Author Archives | Damian Shiels
Annapolis National Cemetery (Damian Shiels)

A Walk Among Storied Tombstones: The Irish of Annapolis National Cemetery

Whenever I get an opportunity to visit the United States I always try to make it to one or more of the National Cemeteries dating to the American Civil War. I walk the long straight rows of white grave markers, looking out for Irish names, and pondering the events that led to the end of […]

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Men of the 3rd Rhode Island at Fort Pulaski in 1863 (Photographic History of the Civil War)

“Your husband was torn almost to pieces”: A Cork Woman Learns of her Roscommon Husband’s Death

The site regularly returns to the topic of letters written to inform families of the death of a loved one (see Communicating Death & Creating Memory on Fredericksburg’s Streets). As we have seen, these communications occasionally didn’t hold back in providing the gruesome details of an Irish emigrants demise (e.g. Imagining the Horrors of Death: […]

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"Answering the Emigrant's Letter", an 1850 painting by James Collinson, depicting an English family replying to correspondence from Australia (Manchester Art Gallery)

The Death of a Regular: Revealing an Ireland/New Jersey/Missouri Emigrant Network

The key focus of my research is on examining the letters of Irish emigrants in the Widows Pension Files. These letters, and the stories which surround them, have an incredible amount to tell us about Irish emigrant life. One of the most important aspects concerns how emigrants maintained communications both between Irish-American communities in the […]

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A young Illinois soldier in the Civil War (Library of Congress)

“Hoping you will not take it to heart”: The Final Days of an Irish-American Boy Soldier

The site has consistently returned to the many members of the Irish community in the United States whose nativity was neither Irish or American. Many of these Irish-Americans had been born during the process of step-migration, in places such as Britain and Canada. Thousands of such men fought during the conflict, and generally identified with the Irish-American […]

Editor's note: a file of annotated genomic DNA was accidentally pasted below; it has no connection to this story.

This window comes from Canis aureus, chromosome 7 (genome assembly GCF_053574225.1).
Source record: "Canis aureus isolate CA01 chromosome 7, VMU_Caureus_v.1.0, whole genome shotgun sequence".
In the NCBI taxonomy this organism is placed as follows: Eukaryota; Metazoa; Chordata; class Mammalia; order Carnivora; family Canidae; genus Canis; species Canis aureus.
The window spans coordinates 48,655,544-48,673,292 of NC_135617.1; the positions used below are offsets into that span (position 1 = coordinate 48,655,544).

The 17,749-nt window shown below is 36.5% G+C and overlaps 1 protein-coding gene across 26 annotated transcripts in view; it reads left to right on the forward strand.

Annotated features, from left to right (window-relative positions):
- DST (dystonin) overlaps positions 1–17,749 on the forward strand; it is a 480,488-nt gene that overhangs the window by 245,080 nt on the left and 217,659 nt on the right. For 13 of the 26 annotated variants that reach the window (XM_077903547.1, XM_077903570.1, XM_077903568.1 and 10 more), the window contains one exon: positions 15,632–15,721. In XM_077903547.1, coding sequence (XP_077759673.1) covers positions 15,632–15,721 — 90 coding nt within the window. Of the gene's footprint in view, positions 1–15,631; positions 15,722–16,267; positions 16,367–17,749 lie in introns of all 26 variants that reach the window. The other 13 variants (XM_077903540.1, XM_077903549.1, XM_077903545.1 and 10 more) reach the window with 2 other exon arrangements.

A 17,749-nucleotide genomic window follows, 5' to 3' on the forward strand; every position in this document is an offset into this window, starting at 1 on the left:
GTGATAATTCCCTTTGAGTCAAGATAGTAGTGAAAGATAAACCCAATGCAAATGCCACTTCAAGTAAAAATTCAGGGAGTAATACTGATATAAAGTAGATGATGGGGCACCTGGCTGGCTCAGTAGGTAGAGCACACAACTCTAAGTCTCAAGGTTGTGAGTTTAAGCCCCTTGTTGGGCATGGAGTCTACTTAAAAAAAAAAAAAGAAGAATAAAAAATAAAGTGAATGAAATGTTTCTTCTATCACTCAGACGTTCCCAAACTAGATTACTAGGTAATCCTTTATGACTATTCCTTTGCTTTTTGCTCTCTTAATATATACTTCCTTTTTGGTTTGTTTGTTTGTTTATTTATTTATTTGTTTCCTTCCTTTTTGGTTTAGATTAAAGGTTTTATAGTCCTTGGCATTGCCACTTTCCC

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Map 2. Widows & Dependents in Receipt of American Military Pensions, Mainland Europe, 1883. Concentration Heatmap (Click on image to explore map)

Mapping Britain’s American Civil War Widows & Dependent Parents: An Online Resource

This is the second instalment of the ongoing mapping project detailing every widow and dependent parent in the world outside of the United States receiving a pension in 1883, and concentrates on Britain (you can see the first, looking at Mainland Europe, and learn more about the project here). In order to explore the maps, click on the […]

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“She Hates Men”: An Interview With A Troubled Irish Famine Emigrant

Perhaps the greatest value of the Widow’s and Dependent Pension Files is in what they can tell us about the lives of female Irish emigrants in the 19th century. There is surely no other source that provides the same level of detail on Irishwomen in this period, particularly with respect to those who had fallen […]

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The Phelan Family Register (NARA/Fold3)

Document Focus: The Story of the Phelan Family Register

The last post (see here) was the first in a series called Document Focus, highlighting specific documents that are of interest in both their own right but also served a specific purpose in building the claim of a prospective pensioner. In this second post on that topic, we return once again to the Irish of Ohio, […]

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The Corporal Warrant for Joseph Donovan (NARA/Fold3)

Document Focus: The Story of the Corporal’s Warrant

Many of the pension files I explore contain one or two particularly interesting documents or pieces of evidence. These tend to be historically eye-catching in their own right, but also always served a very specific purpose in the case being built by a prospective pensioner. Such documents were usually included to provide proof on a particular aspect […]

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Hubert & Mary McNamara (Ruth Davis-Hastler)

Picturing the McNamaras: Images of the Irishman whose final letter home was cut from his body at Cold Harbor

On 2nd June 1864 Hubert McNamara of the 155th New York Infantry, Corcoran’s Irish Legion, prepared a letter for his wife. He was aware that the following morning he would be going into action; he was among the men of the Army of the Potomac then preparing to assault the Confederate lines at Cold Harbor. […]

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The Crater as it appeared in 1865 (Photographic History of the Civil War)

“I am so heartily sick of this life”: The Civil War Letter of Daniel Crowley, Part 3

I am pleased to bring to readers the third and final instalment of Catherine Bateson’s guest posts charting the correspondence of Cork’s Daniel Crowley, who served in the 28th Massachusetts Infantry, Irish Brigade in 1864-5. If you have missed the earlier articles, you can catch up on them here and here. As the protracted operations […]

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